Clinton similarly rejected opportunities to take up Putin’s proposal to cut our nuclear arsenals to 1,000 warheads. After Russia’s ratification of START II and the Comprehensive Test Ban Treaty in 2000, Putin called for new talks to reduce long-range missiles from 3,500 to 1,500 or even 1,000, upping the ante from the planned levels of 2,500 warheads. This forward-looking proposal was accompanied by Putin’s stern caveat that all Russian offers would be off the table if the United States proceeded to build a National Missile Defense (NMD) in violation of the ABM Treaty. Astoundingly, U.S. diplomatic “talking points” leaked by Russia to the Bulletin of Atomic Scientists revealed that Clinton was urging Russia it had nothing to fear from NMD as long as Russia kept 2,500 weapons at launch-on-warning, hair-trigger alert. Rejecting Putin’s offer to cut to 1,000 warheads, the United States assured Russia that with 2,500 warheads it could overcome a NMD shield and deliver an “annihilating counterattack!” If the Clinton administration had instead embraced Putin’s plan, the United States and Russia would have been able to call all nuclear weapons states to the table — even those with arsenals in the hundreds or fewer — to negotiate a treaty to ban the bomb.
Bush unilaterally withdrew from the Anti-Ballistic Missile Treaty, pursuing U.S. plans “to dominate and control the military use of space, to protect U.S. interests and investments,” as set forth in the U.S. Space Command’s Vision 2020 mission statement and the Rumsfeld Commission Report of 2000. Current schemes to plant missile and radar bases in Poland and the Czech Republic could well derail real progress for nuclear abolition once again. The recent fall of the Czech government, partially in response to massive public opinion and demonstrations against the Czech radar base, should give Obama pause.
Meanwhile, Russia and the United States aren’t talking about a reduction to 1,000 warheads but have instead compromised at 1,500 warheads. Russia is unwilling to discuss lower cuts without also dealing with missile defense.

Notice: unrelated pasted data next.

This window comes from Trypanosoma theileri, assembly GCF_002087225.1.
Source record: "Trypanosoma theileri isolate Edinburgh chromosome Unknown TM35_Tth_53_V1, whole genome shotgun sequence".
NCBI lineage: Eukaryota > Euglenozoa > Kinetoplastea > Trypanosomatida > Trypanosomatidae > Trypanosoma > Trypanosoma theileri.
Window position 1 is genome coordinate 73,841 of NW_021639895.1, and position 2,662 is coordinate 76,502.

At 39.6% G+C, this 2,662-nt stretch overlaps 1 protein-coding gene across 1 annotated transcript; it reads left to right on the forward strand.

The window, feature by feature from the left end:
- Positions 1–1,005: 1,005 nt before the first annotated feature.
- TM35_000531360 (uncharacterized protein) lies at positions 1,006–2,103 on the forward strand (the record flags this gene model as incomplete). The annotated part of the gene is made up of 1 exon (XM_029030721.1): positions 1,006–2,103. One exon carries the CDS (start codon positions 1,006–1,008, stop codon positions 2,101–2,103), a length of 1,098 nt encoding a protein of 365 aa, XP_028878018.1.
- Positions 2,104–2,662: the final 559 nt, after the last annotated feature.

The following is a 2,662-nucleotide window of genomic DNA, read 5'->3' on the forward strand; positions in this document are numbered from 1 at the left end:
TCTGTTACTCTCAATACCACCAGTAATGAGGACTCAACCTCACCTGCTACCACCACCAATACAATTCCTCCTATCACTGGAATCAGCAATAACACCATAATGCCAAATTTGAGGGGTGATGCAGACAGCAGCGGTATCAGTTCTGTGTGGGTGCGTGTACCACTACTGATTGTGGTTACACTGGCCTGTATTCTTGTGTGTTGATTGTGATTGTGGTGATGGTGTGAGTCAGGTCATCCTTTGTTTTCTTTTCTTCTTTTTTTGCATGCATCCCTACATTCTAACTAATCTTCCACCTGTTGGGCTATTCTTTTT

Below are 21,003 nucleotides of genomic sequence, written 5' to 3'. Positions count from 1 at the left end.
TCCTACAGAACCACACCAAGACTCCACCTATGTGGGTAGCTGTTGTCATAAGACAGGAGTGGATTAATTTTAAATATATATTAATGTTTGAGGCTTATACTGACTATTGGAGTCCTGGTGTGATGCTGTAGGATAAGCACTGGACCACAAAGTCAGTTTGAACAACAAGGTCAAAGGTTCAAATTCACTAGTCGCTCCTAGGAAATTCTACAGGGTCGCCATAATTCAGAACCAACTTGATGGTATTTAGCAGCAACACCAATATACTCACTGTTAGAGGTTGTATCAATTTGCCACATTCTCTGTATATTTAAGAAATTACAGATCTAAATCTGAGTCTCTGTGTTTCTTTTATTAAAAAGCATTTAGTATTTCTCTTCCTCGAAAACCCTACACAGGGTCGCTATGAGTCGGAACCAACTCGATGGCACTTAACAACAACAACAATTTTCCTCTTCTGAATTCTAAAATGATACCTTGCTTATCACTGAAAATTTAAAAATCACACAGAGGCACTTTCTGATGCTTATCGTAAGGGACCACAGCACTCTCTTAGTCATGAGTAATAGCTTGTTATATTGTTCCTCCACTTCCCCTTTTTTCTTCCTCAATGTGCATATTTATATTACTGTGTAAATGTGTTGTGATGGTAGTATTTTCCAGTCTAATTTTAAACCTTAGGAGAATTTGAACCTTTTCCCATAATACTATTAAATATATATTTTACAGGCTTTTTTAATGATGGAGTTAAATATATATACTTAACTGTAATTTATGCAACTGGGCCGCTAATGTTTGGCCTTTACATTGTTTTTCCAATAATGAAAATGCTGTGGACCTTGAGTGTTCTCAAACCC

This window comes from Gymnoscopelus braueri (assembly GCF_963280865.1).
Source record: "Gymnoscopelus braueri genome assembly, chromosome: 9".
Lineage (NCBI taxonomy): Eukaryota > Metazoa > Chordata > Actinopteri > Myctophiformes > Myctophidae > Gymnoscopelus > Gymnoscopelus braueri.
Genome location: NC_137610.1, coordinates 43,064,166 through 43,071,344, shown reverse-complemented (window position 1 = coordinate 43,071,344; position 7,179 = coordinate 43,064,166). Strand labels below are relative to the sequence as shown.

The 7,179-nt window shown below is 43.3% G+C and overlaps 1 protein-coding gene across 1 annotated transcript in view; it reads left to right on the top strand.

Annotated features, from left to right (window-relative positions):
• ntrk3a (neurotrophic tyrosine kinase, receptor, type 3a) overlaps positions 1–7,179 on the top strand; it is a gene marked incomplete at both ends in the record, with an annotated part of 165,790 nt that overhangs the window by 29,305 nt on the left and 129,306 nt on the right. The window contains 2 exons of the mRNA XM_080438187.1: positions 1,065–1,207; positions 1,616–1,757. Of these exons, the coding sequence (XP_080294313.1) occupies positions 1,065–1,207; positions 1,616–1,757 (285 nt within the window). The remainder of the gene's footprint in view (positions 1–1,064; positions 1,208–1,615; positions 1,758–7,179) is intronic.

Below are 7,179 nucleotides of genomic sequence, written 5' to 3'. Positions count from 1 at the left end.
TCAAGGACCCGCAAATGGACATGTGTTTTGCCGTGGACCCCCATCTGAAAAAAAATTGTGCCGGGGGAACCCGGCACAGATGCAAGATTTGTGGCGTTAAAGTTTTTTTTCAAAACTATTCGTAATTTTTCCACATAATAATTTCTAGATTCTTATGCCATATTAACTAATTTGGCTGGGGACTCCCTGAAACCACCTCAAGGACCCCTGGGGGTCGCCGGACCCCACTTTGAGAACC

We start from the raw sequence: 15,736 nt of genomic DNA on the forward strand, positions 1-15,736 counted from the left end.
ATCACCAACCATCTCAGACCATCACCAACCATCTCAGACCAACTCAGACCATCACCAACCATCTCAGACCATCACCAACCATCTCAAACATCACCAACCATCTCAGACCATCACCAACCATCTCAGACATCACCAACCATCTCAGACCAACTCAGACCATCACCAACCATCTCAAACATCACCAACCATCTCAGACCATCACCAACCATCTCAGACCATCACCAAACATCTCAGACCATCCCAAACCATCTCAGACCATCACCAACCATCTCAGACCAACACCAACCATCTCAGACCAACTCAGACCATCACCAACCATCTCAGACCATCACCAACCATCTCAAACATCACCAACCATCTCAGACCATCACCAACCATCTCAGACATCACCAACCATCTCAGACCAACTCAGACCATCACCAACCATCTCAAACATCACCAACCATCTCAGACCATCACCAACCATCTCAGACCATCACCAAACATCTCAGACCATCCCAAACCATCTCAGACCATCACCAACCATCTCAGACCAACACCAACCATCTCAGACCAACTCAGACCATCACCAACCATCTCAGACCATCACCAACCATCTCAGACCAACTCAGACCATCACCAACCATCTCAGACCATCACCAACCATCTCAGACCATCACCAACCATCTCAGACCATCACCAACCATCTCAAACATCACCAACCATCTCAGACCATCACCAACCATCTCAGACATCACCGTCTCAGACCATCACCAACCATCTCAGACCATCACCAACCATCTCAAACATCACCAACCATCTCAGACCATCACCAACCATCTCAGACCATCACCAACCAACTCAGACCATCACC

Looking at NATO
Finally, the two presidents called for the revitalization of the NATO-Russia Council, the strengthening of European security, and U.S. participation at a Conference on Afghanistan convened by the Shanghai Cooperation Organization, an alliance organized by Russia and China. One of the major sticking points in the U.S.-Russian relationship, NATO has expanded right up to Russia’s borders and even invited former Soviet Republics Ukraine and Georgia to join the rusty Cold War alliance. In a public statement issued only three days after the Obama-Medvedev declaration, Mikhail Gorbachev reminded the world that the United States, together with Western Germany and other western nations, had promised after Germany’s reunification in 1990 that “NATO would not move a centimeter to the east.” The West’s failure to honor this promise led to deteriorating relations with Russia.
As NATO completed its 60th anniversary meeting in Strasbourg, tens of thousands of peace protesters called for its dismantlement. It will take an enormous grassroots effort to make good on the Obama-Medvedev vision for a nuclear-weapons-free world, and to help them reach their goal to “translate our warm words into actual achievements of benefit to Russia the United States, and all those around the world interested in peace and prosperity.”
Alice Slater is a Foreign Policy In Focus contributor, the New York director of the Nuclear Age Peace Foundation, and a founder of Abolition 2000, a global network working for the elimination of nuclear weapons.